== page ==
Pickpocketing is common in Dushanbe and on international rail services. Those perceived to have money, including foreigners, may be targeted. Criminal activity increases after dark.
Women can be subjected to verbal and physical harassment. You should take care when travelling alone, particularly at night. Pay attention to your immediate surroundings and exercise judgement.
Money and valuables
Before you go, organise a variety of ways to access your money in Tajikistan, such as credit cards, cash, debit cards or cash cards. Consult with your bank to find out which is the most appropriate currency to carry and whether your ATM card will work in Tajikistan. The Tajik economy is largely cash-based. Travellers' cheques are not accepted. International banking services are limited, though there are several ATM machines in Dushanbe. The official currency is the Tajik somoni, but US dollars and Euros are readily accepted. US bank notes issued before 1996 cannot be exchanged.
Make two photocopies of valuables such as your passport, tickets, visas and travellers' cheques. Keep one copy with you in a separate place to the original and leave another copy with someone at home.
While travelling, don't carry too much cash and remember that expensive watches, jewellery and cameras may be tempting targets for thieves.
As a sensible precaution against luggage tampering, including theft, lock your luggage. Information on luggage safety is available from Australia's Civil Aviation Safety Authority.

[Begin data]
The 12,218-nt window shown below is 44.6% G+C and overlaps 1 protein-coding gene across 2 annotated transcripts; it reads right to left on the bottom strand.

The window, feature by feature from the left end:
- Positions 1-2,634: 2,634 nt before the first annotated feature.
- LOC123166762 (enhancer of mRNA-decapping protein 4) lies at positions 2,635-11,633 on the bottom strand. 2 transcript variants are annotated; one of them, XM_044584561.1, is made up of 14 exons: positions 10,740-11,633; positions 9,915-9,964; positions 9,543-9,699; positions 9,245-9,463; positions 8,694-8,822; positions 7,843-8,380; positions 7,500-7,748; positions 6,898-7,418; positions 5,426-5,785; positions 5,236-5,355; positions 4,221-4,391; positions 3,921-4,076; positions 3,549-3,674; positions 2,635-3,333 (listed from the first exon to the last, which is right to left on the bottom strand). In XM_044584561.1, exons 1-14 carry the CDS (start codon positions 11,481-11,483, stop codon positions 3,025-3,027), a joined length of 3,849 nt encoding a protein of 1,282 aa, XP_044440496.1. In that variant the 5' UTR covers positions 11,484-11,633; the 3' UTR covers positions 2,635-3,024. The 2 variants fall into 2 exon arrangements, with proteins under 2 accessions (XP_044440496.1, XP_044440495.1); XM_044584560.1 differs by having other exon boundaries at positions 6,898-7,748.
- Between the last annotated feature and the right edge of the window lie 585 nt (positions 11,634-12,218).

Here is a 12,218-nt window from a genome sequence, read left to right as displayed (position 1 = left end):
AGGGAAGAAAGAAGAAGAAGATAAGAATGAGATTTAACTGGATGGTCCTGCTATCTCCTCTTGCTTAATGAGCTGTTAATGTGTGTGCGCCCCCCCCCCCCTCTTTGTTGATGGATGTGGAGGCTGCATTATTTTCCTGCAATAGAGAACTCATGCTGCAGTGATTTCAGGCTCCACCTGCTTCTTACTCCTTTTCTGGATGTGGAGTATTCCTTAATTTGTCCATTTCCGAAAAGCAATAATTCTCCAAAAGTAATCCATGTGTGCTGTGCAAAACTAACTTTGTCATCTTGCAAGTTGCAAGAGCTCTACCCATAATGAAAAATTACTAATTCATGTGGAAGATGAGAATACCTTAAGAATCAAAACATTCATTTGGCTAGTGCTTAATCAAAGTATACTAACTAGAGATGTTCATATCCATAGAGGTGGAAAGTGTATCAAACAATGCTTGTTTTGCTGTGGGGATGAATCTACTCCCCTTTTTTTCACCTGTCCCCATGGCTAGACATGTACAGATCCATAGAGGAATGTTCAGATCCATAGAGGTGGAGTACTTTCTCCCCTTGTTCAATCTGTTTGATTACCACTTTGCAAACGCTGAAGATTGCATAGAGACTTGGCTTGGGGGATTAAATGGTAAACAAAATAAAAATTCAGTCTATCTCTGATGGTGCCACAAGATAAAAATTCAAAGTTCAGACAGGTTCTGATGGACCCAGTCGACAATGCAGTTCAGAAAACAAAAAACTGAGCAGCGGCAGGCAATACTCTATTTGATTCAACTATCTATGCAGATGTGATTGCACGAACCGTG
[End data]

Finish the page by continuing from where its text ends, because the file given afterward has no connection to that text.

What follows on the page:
Your passport is a valuable document that is attractive to criminals who may try to use your identity to commit crimes. It should always be kept in a safe place. You are required by Australian law to report a lost or stolen passport. If your passport is lost or stolen overseas, report it online or contact the nearest Australian Embassy, High Commission or Consulate as soon as possible.
You are required to pay an additional fee to have a lost or stolen passport replaced. In some cases, the Government may also restrict the length of validity or type of replacement passports.
Road conditions and driving standards are poor. Conditions can be particularly treacherous in winter and spring, when avalanches and landslides occur. Driving at night is dangerous. For further advice, see our bulletin on Overseas Road Safety.
Police or military checkpoints are common and you may be required to provide identification documents such as your passport and visa.
Many interior roads, including the main road from Dushanbe to Khojand, are only open in the summer months.
Access to service stations can be limited in rural areas.
Rail travel can be unreliable and dangerous due to criminal activity.
Women travelling on their own may be subject to harassment.
Energy and heating shortages occur periodically, especially in winter, and may disrupt travel plans.
Neighbouring countries may close their borders with Tajikistan at any time.
Special permits must be obtained from the Tajikistan Ministry of Foreign Affairs for travel to the Gorno-Badakshan Autonomous Region.
Airline and air charter safety and maintenance standards vary throughout the world. It is not known whether maintenance procedures and safety standards on aircraft used on flights in Tajikistan are always properly observed or whether passengers are covered by airline insurance.
For further information, please refer to our Aviation Safety and Security travel bulletin.
When you are in Tajikistan, be aware that local laws and penalties, including ones that appear harsh by Australian standards, do apply to you. If you are arrested or jailed, the Australian Government will do what it can to help you but we can't get you out of trouble or out of jail.